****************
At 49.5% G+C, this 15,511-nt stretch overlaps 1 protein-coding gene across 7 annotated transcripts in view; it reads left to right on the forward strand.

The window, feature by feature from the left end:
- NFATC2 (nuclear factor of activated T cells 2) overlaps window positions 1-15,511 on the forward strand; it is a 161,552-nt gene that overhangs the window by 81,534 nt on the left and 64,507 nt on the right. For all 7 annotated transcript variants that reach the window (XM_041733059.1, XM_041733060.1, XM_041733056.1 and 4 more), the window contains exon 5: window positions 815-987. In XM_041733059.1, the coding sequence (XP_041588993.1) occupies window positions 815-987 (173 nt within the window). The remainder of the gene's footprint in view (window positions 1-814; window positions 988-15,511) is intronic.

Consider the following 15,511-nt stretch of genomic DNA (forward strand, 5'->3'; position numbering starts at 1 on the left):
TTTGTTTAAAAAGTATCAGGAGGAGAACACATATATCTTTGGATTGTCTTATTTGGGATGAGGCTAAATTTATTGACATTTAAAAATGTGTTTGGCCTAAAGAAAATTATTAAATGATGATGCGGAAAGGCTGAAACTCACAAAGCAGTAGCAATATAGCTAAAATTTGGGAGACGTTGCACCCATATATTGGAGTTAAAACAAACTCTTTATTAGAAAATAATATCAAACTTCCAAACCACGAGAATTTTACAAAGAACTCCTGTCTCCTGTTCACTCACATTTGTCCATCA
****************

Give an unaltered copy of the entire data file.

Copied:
At 49.5% G+C, this 15,511-nt stretch overlaps 1 protein-coding gene across 7 annotated transcripts in view; it reads left to right on the forward strand.

The window, feature by feature from the left end:
- NFATC2 (nuclear factor of activated T cells 2) overlaps window positions 1-15,511 on the forward strand; it is a 161,552-nt gene that overhangs the window by 81,534 nt on the left and 64,507 nt on the right. For all 7 annotated transcript variants that reach the window (XM_041733059.1, XM_041733060.1, XM_041733056.1 and 4 more), the window contains exon 5: window positions 815-987. In XM_041733059.1, the coding sequence (XP_041588993.1) occupies window positions 815-987 (173 nt within the window). The remainder of the gene's footprint in view (window positions 1-814; window positions 988-15,511) is intronic.

Consider the following 15,511-nt stretch of genomic DNA (forward strand, 5'->3'; position numbering starts at 1 on the left):
TTTGTTTAAAAAGTATCAGGAGGAGAACACATATATCTTTGGATTGTCTTATTTGGGATGAGGCTAAATTTATTGACATTTAAAAATGTGTTTGGCCTAAAGAAAATTATTAAATGATGATGCGGAAAGGCTGAAACTCACAAAGCAGTAGCAATATAGCTAAAATTTGGGAGACGTTGCACCCATATATTGGAGTTAAAACAAACTCTTTATTAGAAAATAATATCAAACTTCCAAACCACGAGAATTTTACAAAGAACTCCTGTCTCCTGTTCACTCACATTTGTCCATCA